Sinead O'Connor has responded to a report in the Irish Star where Ian Bailey claimed that the two were working on music together.
O'Connor revealed on Twitter on Wednesday night that she met with Bailey, the key suspect in the 1996 murder of French woman Sophie Toscan du Plantier in West Cork, as part of an upcoming piece for the Irish Sunday Independent, where she is now a weekly columnist:
Yesterday I asked Ian Bailey 5 questions other reporters have never asked but should. During the course of our interview which was filmed and transcribed for The Irish Sunday Independent, Bailey made an emotional 1st ever public plea for the real killer/killers to come forward.— Sinead O'Connor (Shuhada Sadaqat) (@MagdaDavitt77) July 15, 2021
O'Connor also shared this brief clip of Bailey:
The morning after her tweets, the Irish Star reported that the duo was spotted having lunch in West Cork in recent days.
Thursday's front page pic.twitter.com/G4mm3SOdN6— Irish Daily Star (@IsFearrAnStar) July 15, 2021
Bailey told the publication: “She [O'Connor] has become aware of my poetry and she was interested in my poetry with a view to turn one or two of them into songs — and that’s really what it was about."
He added: "Also Sinead is now a journalist working for the Sunday Independent … Ms. O’Connor approached me as a professional working journalist and expressed interest in talking to me about her new column in the Sindo.”
In the wake of the Irish Mirror report, O'Connor returned to Twitter to deny Bailey's comments, saying that he was "lying his face off" and that discussions to put his poetry to music "NEVER happened:"
Bailey lying his face off in the Star today. Saying we were discussing putting his poems to music. NEVER happened. Can star call me to confirm in future before they run his lies ?— Sinead O'Connor (Shuhada Sadaqat) (@MagdaDavitt77) July 15, 2021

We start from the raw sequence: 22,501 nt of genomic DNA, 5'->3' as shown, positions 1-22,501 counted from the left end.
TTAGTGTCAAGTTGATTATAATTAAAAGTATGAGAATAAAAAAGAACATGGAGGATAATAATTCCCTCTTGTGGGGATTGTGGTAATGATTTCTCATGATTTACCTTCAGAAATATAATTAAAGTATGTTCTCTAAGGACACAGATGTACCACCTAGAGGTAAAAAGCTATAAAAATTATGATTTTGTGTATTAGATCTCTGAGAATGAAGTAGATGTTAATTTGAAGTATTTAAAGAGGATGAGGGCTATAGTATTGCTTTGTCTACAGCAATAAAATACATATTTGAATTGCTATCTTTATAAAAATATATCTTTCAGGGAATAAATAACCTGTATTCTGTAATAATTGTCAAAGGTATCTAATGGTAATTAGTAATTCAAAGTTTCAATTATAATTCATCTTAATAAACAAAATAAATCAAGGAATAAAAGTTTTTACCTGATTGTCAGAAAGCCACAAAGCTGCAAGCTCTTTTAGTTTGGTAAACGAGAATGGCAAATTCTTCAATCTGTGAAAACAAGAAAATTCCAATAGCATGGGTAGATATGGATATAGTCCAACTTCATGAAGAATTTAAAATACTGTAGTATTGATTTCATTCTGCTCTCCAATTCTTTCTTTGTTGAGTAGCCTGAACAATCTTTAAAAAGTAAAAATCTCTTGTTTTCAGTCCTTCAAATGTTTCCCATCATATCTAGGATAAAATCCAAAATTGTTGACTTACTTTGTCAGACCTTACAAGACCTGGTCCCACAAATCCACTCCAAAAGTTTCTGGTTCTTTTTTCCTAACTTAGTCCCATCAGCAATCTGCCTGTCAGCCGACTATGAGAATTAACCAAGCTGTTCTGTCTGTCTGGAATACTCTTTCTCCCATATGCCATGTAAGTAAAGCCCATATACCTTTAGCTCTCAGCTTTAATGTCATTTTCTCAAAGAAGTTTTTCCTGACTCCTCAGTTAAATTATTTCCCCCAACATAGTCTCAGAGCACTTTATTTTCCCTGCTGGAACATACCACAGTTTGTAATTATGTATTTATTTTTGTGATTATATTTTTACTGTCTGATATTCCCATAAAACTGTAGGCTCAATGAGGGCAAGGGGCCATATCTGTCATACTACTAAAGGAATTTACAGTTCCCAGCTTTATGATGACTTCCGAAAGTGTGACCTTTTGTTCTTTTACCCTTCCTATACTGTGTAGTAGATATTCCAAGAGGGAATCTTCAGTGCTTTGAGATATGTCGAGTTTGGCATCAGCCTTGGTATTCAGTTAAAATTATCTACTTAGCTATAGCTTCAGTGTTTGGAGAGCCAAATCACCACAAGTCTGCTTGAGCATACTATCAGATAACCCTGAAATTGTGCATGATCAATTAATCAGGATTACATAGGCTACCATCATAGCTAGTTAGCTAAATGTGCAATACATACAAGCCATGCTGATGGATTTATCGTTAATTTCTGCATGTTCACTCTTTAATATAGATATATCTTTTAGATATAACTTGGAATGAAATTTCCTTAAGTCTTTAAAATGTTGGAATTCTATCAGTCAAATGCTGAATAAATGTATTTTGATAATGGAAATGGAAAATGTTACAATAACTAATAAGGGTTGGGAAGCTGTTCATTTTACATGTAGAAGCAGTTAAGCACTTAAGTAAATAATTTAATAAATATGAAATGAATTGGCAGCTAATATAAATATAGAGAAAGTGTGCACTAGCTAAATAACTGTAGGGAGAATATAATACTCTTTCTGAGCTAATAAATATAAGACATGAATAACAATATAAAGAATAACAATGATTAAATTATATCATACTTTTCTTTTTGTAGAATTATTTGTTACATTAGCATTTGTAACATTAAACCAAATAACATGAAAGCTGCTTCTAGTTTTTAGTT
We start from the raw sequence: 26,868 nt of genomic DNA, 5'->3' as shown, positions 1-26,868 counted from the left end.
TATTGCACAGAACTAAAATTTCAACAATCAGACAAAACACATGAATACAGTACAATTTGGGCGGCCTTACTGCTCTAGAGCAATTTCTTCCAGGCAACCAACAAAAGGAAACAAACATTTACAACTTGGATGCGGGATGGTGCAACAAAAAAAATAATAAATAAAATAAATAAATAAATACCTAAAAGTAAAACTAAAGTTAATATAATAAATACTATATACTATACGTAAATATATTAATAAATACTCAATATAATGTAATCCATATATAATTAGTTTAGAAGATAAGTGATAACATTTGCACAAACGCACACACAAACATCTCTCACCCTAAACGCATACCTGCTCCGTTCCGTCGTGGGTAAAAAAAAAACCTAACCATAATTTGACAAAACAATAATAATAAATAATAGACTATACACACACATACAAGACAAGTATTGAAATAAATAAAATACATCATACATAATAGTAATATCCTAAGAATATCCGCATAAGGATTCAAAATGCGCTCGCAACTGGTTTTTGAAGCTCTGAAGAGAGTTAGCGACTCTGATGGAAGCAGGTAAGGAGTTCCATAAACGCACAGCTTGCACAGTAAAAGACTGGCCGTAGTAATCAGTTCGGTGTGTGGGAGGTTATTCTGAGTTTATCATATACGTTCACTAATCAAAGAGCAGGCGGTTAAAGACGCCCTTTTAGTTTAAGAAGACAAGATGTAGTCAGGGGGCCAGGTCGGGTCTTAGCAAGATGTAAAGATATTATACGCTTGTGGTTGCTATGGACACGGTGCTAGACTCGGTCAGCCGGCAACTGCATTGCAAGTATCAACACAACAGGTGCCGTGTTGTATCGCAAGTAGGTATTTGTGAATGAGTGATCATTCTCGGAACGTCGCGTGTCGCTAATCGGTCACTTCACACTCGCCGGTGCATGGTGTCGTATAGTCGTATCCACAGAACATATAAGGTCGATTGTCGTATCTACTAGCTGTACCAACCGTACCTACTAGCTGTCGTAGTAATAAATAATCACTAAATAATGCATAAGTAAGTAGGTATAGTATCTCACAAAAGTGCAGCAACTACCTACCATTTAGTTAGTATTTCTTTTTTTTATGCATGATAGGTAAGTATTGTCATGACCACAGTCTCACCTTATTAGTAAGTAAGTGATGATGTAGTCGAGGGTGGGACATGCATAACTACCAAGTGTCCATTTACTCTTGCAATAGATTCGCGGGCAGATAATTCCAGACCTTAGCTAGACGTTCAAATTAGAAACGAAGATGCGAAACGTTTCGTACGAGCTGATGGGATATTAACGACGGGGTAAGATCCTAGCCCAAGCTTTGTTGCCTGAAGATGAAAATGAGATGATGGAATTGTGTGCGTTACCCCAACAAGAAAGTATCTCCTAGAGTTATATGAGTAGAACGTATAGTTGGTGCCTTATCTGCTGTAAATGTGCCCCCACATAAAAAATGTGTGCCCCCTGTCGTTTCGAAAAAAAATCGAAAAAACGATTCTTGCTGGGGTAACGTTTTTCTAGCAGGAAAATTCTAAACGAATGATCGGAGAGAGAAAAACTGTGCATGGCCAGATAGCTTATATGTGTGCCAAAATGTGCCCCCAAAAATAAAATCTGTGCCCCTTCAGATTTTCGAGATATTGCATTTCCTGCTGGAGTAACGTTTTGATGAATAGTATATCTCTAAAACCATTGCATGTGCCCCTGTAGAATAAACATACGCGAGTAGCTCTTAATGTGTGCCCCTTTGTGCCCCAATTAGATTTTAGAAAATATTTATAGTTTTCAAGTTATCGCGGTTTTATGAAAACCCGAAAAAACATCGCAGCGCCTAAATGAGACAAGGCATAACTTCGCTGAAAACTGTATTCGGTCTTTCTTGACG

Ian Bailey, who was born in Manchester and now lives in West Cork, has been in the headlines recently due to the release of two documentaries examining the murder of French woman Sophie Toscan du Plantier.
Sky Crime documentary "Murder at the Cottage" and Netflix production "Sophie: A Murder in West Cork" both examine the murder in Toormore, Schull, on December 23, 1996, and feature extensive interviews with Bailey.
The English native was arrested twice in connection with the murder but was released without charge on both occasions.
In 2019, he was convicted in absentia by a French court, although Bailey had no legal representation at the trial and described it as a "farce".
The Irish High Court ruled in 2020 that Bailey could not be extradited to France to serve a 25-year prison sentence imposed on him by the French court.
Bailey has always denied any involvement in the murder of Toscan du Plantier.
More recently, Bailey announced on his relatively new Twitter account - which he claims has been attracting ladies with "big bosoms" - that he is expecting Garda Commissioner Drew Harris to launch a comprehensive cold case review.
For those who have not heard a comprehensive cold case of the murder file an investigation has been authorised by Commissioner Harris as a result of me writing to him and the emergence of new information...I pray the truth, the whole truth and nothing but the truth emerges IKBO— Ian Kenneth Bailey (@IanKennethBail1) July 6, 2021